«

»

Fr. Tim’s Homily for October 1, 2017

image26th Sunday in Ordinary Time-A

Respect Life Sunday

Weekend One: Introduction to Stewardship Renewal

 

Ezekiel 18: 25-28 

Philippians 2:1-11 

Matthew 21: 28-32

 

 

Jesus loved to tell stories – parables – especially when the ending was not what His audience was expecting.  And today’s is a case in point.  He begins the parable by saying, “A man had two sons…”  And as soon as we hear that there are two kids involved, we know we are in for some high drama!

The man said to his first son, “Go out and work in my vineyard today.”  That first son answered, “I will not!”  But later he changed his mind and went.

He said to his second son, “Go out and work in my vineyard today,” and the second son answered, [like Eddie Haskell],“Yes, sir!”  But he never went.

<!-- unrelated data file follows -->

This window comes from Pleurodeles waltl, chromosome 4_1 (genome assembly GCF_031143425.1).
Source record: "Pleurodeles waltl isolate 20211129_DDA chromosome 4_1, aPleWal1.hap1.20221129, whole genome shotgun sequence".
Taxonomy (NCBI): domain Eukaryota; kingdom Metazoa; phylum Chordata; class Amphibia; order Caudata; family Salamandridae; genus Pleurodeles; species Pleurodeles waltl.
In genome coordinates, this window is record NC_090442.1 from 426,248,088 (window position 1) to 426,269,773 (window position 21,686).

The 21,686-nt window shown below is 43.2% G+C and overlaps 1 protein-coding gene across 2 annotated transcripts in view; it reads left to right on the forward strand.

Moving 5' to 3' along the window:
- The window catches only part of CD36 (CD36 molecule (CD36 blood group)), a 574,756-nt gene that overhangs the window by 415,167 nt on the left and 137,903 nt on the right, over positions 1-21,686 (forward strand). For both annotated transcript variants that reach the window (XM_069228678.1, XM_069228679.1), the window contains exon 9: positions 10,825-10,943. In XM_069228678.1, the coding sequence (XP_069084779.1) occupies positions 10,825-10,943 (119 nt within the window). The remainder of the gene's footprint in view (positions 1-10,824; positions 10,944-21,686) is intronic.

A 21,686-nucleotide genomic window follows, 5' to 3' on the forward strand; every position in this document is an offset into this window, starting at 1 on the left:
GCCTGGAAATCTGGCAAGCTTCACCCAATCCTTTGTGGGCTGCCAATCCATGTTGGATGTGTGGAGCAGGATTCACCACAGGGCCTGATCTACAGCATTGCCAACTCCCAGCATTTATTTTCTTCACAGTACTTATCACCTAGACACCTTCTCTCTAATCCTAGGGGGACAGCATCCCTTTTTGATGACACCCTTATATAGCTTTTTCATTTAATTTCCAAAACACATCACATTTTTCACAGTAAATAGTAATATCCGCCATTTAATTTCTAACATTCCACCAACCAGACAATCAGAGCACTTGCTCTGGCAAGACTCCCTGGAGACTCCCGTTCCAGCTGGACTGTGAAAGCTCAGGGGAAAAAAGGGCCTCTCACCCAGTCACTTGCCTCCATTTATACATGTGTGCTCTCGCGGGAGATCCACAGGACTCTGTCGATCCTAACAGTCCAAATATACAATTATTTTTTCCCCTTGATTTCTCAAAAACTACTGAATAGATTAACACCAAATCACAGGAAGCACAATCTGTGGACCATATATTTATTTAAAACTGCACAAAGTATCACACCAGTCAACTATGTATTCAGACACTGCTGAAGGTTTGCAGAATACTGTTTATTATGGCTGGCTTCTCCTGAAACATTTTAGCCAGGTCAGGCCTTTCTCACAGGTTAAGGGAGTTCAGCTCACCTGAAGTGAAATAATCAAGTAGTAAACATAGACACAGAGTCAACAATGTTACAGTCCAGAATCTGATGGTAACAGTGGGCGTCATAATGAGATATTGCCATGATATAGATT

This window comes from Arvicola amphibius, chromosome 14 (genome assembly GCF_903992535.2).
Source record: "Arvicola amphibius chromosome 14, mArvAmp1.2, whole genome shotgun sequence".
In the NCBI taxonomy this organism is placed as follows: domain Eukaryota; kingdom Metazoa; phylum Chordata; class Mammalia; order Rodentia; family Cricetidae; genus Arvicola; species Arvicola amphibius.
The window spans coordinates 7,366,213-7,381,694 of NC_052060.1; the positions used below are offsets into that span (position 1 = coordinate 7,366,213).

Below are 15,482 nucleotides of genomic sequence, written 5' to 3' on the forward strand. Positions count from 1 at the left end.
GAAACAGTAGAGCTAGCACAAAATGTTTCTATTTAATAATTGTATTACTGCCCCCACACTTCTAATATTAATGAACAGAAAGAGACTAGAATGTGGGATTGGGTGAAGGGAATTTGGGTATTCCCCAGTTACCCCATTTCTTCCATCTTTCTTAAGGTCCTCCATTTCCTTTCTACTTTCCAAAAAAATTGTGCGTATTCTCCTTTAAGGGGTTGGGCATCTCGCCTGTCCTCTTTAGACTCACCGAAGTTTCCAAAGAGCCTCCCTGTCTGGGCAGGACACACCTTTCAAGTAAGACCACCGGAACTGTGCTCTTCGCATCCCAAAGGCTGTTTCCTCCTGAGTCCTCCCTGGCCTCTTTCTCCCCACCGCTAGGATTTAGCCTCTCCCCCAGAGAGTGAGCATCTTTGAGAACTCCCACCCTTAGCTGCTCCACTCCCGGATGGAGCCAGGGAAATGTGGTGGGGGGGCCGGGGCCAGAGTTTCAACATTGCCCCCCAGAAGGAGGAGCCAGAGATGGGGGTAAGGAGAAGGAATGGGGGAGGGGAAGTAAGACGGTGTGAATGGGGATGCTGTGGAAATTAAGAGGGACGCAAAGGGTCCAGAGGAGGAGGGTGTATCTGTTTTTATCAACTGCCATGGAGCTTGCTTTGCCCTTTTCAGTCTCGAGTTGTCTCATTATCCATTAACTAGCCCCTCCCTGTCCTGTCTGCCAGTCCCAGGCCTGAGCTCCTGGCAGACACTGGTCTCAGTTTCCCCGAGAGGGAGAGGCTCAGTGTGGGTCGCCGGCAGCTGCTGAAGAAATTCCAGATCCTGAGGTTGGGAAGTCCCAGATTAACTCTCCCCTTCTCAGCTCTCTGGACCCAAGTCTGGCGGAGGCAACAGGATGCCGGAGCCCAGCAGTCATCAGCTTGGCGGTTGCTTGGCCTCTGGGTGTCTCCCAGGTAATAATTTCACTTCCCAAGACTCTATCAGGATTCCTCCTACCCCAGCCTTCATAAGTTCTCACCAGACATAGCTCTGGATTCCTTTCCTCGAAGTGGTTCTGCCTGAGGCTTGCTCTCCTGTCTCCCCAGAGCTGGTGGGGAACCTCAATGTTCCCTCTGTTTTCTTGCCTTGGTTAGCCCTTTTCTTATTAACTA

Then Jesus asks, “Which of those two sons did his father’s will?”  The first son did – who at first had refused but later changed his mind and went.  The second son had agreed to go, but never showed up.  Neither gave the ideal response.

And so someone aptly entitled this parable:  “The Better of Two Bad Boys.”

Now, any of you who are parents know the climate of this parable:  when you say to your kids in your sweetest, most endearing tone of voice – the one that you almost always use at home – “Oh my dear one, would you kindly clean your room?”  Or, “Would you find it in your heart to help with the dishes?”  Or, “If you wouldn’t mind, would you please get busy with your homework?”  And sometimes “the doing requested” just doesn’t get done, right?

And young people:  you know how to block what your parents want done – it’s called “the stall tactic.”  “Oh yes, I’d be delighted to do that – but in fifteen minutes” or “as soon as this show is over.”  Right?  And sometimes “the doing requested” just doesn’t get done.

But no matter what our age or circumstances, you and I can find ourselves in this parable.